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Lower level English classes removed at Thomson High

Ninth graders at Thomson High will have fewer choices next year, and they'll be grateful in the long run, according to school officials. In spite of a protest from the high school language arts department, school officials are doing away with the lower level English course for ninth grade in an effort to raise the bar of standards.

"We have to eliminate all the choices. We have too many choices," Principal Rudy Falana said. "Sometimes the kids don't know what's good for them until it's too late."

But not everyone is happy with the decision. The nine language arts teachers at the high school sent a letter to Superintendent Mark Petersen and board members asking them to reconsider.

"Teachers will be forced to teach to the 'average' without addressing the needs of the high or low levels," the letter states. "Unfortunately, the two-tiered system will force teachers to work primarily with the struggling learner while the more capable learner will be left behind, unchallenged."

Mr. Falana told the board members at their monthly meeting in February "the decision "wasn't done haphazardly. We've done a lot of research." Mr. Falana said that 98 percent of African American students are taking tech prep courses and then not scoring very high on the standardized tests, even though they make good grades in the course.

"It's not that they can't do the work, it's that we haven't expected them to do it," he said.

The letter from the teachers also states that "our current ninth grade retention rate is the highest among other grade levels," and the new system "can only create greater failure rates and a higher drop-out rate."

But Mr. Falana disagrees. At the meeting, he said that four years ago there were 82 African American males entering the ninth grade at THS, and this year that number has dwindled down to 34 in the senior class.

Mr. Falana also said many freshmen opt for lower level or tech prep courses because they are easier; then later decide they want to attend college, and it's too late to back track.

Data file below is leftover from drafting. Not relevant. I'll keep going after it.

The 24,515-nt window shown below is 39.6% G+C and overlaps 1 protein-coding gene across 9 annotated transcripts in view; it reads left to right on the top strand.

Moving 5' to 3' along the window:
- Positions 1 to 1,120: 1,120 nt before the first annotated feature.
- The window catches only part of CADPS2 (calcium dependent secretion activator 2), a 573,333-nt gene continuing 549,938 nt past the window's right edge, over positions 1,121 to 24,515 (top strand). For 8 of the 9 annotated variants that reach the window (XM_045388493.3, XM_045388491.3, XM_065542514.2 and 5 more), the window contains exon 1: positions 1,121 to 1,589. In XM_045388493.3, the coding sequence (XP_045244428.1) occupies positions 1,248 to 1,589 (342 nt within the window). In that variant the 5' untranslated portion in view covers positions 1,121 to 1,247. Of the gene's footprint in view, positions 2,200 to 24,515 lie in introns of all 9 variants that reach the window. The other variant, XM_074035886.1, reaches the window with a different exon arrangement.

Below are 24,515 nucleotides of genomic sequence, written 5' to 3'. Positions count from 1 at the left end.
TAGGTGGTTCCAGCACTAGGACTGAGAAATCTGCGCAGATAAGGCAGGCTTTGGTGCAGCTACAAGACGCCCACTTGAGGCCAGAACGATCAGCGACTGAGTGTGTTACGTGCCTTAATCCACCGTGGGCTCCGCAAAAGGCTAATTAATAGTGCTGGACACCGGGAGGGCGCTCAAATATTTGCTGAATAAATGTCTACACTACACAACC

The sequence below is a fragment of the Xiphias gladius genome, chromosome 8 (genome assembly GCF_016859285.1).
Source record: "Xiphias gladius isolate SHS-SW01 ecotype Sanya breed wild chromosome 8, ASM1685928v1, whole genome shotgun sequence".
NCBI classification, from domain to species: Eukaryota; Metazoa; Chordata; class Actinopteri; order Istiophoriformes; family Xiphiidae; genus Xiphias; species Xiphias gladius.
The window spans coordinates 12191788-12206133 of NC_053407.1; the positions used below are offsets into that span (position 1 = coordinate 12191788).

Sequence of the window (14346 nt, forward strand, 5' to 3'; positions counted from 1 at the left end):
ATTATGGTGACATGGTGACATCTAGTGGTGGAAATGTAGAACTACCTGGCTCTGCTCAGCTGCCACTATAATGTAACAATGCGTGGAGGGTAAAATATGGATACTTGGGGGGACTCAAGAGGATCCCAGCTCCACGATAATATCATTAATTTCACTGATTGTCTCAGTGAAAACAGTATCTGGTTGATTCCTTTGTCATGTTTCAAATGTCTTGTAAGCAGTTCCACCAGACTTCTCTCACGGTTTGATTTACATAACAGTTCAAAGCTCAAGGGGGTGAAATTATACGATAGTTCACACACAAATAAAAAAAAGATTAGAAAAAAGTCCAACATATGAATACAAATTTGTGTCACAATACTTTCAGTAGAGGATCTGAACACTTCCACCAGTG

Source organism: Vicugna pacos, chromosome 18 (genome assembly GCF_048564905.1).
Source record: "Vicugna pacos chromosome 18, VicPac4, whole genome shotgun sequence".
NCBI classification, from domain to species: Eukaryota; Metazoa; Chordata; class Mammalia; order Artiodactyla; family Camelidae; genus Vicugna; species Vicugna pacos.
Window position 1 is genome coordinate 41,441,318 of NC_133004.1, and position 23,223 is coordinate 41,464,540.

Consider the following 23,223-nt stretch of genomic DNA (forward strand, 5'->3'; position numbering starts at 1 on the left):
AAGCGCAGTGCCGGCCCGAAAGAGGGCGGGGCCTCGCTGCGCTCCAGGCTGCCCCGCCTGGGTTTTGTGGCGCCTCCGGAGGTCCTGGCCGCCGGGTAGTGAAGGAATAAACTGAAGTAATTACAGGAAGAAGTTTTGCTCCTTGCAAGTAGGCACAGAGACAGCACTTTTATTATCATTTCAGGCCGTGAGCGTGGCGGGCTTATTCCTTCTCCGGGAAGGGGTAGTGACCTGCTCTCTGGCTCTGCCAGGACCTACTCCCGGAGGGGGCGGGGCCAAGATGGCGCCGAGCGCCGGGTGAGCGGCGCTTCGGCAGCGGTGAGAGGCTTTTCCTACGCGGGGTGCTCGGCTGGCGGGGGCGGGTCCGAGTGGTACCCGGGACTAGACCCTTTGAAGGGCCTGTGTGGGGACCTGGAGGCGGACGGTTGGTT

"As an employer in McDuffie County, many times I've seen adults 30 to 40 years old who wish they'd taken a different route. So, I agree with you whole-heartedly," said Rick McCorkle, a school board member who also is the manager of Bi-Lo in Thomson.

This is not the first time the high school has dropped courses, according to Mr. Falana. He said that the lower level math courses were dropped last year, and resulted in only three students failing the higher courses. The plan for the English courses is to drop the lower level course only for students entering ninth grade and continue with the consecutive grades as those students advance each year.

Dr. Petersen said the state will require the courses be dropped in two years as part of the American Diploma Project, so McDuffie County is just getting prepared.

"So if we're not proactive, then in a couple of years we'll be behind and trying to catch up," Mr. Falana said.

The teachers ask for more time to prove they are already implementing higher standards before they must approach new ones.

"If you continue to do what you've always done, you'll continue to get what you've always gotten," Dr. Petersen said during the school board's recent retreat.

Web posted on Thursday, February 22, 2007

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